Simple and environmentally friendly
exothermic reaction with lithium releases gaseous H2, facilitating SEI layer separation from waste graphite anodes.
Limited effectiveness in removing all lithium salts, particularly LiF and ROCO2Li.
May not address all impurities present in the spent graphite.
Hydrometallurgical strategy with mineral acid leaching solutionHighly effective in removing almost all lithium salts and metallic residue from spent graphite, resulting in high purity of recovered graphite.
Improves electrochemical and cycling performance of recovered graphite.
Well-established and widely used process.
The use of strong mineral acids can pose environmental and safety concerns.
Requires careful handling of chemicals and waste disposal.
Energy-intensive due to heating requirements for the process.
Hydrometallurgical strategy with sulfuric acid and hydrogen peroxide leaching followed by sodium hydroxide sinteringEffective in extracting metal impurities from both spent cathode and anode materials.
Enables the removal of PVDF binders from waste graphite anodes.
Induces oxidation and expansion of spent graphite layers, leading to improved electrochemical performance of recovered graphite.
Complex multi-step process with multiple reagents and heating requirements.
Potential environmental concerns related to chemical usage and waste disposal.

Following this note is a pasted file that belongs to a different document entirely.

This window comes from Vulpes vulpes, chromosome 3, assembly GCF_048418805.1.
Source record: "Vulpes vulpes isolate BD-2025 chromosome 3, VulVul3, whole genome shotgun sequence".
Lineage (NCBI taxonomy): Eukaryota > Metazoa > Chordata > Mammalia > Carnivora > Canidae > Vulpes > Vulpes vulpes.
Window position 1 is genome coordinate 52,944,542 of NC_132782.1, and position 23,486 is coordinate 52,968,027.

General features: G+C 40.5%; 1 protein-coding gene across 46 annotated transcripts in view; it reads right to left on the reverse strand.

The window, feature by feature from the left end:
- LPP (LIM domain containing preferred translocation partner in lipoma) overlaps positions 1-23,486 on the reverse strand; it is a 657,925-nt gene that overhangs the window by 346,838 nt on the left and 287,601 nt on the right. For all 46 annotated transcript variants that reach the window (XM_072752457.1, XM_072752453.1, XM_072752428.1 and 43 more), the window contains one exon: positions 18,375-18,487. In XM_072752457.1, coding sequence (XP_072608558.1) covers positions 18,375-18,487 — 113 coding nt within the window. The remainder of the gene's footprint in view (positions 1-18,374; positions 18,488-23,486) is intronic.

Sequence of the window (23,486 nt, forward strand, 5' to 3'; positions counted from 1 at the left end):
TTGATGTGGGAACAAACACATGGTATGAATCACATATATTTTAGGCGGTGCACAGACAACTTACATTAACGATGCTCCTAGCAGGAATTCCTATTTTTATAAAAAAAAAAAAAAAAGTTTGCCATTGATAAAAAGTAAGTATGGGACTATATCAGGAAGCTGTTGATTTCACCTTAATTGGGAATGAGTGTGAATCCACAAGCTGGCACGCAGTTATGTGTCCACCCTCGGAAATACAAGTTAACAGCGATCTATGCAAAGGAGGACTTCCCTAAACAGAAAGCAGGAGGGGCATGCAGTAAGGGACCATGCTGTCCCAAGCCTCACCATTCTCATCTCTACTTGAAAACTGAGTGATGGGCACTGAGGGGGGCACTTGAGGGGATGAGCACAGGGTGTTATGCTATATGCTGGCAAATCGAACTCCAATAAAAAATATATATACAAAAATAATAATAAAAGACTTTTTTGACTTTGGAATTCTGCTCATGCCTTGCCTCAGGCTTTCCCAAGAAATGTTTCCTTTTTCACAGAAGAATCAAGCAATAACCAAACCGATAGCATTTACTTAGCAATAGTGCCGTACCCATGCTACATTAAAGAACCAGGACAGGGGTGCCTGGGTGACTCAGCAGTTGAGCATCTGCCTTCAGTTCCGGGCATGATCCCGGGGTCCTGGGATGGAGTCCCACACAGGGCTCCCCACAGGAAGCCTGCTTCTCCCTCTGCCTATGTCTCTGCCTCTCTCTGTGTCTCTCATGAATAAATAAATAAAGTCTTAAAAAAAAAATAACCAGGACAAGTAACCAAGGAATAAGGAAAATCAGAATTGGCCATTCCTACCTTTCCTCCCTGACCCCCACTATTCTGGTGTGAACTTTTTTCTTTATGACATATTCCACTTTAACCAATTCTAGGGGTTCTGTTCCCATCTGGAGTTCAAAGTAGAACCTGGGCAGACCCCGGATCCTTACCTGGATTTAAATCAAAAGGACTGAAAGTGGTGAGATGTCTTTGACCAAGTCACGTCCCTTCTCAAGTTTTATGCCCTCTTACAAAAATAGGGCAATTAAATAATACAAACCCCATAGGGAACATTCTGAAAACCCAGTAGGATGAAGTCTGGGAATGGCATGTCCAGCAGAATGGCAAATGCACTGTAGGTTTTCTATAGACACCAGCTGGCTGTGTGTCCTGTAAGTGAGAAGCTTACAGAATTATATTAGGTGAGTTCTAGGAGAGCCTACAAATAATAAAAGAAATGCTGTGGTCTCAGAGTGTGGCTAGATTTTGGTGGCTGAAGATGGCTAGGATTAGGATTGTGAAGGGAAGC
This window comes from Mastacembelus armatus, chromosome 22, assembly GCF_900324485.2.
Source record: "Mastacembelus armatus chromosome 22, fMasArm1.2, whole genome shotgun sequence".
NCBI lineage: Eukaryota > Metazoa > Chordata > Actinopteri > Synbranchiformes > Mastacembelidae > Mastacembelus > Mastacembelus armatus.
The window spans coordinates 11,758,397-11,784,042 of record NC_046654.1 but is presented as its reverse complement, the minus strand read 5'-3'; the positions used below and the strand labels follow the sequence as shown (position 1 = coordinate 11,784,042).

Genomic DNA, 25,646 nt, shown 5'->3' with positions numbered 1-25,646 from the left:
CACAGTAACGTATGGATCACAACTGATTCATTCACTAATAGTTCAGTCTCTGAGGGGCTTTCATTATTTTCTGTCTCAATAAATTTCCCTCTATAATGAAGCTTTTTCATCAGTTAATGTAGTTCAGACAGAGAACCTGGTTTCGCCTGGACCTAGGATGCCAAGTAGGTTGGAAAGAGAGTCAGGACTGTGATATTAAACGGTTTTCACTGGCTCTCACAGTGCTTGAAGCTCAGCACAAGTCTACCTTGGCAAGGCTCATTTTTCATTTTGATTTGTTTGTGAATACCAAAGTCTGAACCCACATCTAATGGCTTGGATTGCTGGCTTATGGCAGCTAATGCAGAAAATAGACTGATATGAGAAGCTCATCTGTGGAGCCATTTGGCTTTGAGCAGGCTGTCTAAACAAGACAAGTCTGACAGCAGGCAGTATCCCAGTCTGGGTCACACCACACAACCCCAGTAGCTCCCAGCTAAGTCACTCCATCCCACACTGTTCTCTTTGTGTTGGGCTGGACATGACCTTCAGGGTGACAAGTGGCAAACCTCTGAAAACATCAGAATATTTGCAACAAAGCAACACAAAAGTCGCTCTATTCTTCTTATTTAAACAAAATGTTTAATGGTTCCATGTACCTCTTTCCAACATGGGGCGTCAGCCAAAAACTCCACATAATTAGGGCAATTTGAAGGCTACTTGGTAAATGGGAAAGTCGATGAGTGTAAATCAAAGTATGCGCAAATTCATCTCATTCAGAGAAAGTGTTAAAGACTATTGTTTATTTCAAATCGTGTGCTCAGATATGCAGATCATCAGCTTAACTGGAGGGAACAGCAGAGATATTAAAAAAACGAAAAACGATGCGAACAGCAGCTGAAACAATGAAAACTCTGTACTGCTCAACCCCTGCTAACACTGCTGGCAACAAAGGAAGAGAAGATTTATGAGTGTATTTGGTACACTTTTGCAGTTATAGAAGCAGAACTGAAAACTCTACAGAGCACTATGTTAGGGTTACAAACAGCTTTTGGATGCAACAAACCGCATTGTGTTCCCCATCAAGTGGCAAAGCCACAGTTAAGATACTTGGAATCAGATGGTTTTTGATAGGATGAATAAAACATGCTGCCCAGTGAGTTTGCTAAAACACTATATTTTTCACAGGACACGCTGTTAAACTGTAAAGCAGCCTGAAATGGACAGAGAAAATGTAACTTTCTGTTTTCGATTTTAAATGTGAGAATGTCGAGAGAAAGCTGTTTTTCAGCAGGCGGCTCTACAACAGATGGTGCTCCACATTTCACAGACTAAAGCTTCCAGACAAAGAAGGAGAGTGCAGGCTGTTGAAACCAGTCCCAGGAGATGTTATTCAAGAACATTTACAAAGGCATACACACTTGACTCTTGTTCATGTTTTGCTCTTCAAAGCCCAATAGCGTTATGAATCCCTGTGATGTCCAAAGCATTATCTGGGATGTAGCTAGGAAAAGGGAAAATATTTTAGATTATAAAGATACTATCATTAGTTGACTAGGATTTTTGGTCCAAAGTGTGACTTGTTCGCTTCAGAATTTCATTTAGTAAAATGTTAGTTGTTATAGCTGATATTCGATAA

Energy-intensive due to the sintering process.
Hydrometallurgical strategy with organic acid leaching solutionEnvironmentally friendly with the use of organic acids.
High lithium extraction efficiency from waste graphite anodes.
Lower environmental and safety risks compared to mineral acid leaching solutions.
Requires longer leaching times compared to some other methods.
May not remove all impurities from spent graphite anodes.
High-temperature pyrometallurgyEfficient in removing impurities from spent graphite anodes and restoring the crystal structure of graphite.
Can improve the electrochemical behavior of recovered graphite.
Requires very high temperatures, which may be energy-intensive.
Complex process with inert atmosphere and time considerations.
Pyro-hydrometallurgyCombines acid leaching with high-temperature sintering for high-purity and structural repair of graphite.
High-temperature sintering may not be required at extremely high temperatures.
Catalytic additives can be used to enhance the recovery process.
Complex multi-step process with multiple reagents and heating requirements.
Energy-intensive in some cases.
ElectrolysisEfficiently recovers graphite anodes and liberates lithium.
Reduces the need for high-temperature processes.
Effective in separating graphite from copper foil.
Utilizes relatively safe and readily available electrolytes.
May require additional post-processing to obtain high-purity recovered graphite.
May not address other impurities present in the spent graphite.
Mechanical-hydrometallurgical process with subcritical CO2-assisted electrolyte extraction prior to thermal treatmentEfficient in removing electrolyte salts before heat treatment.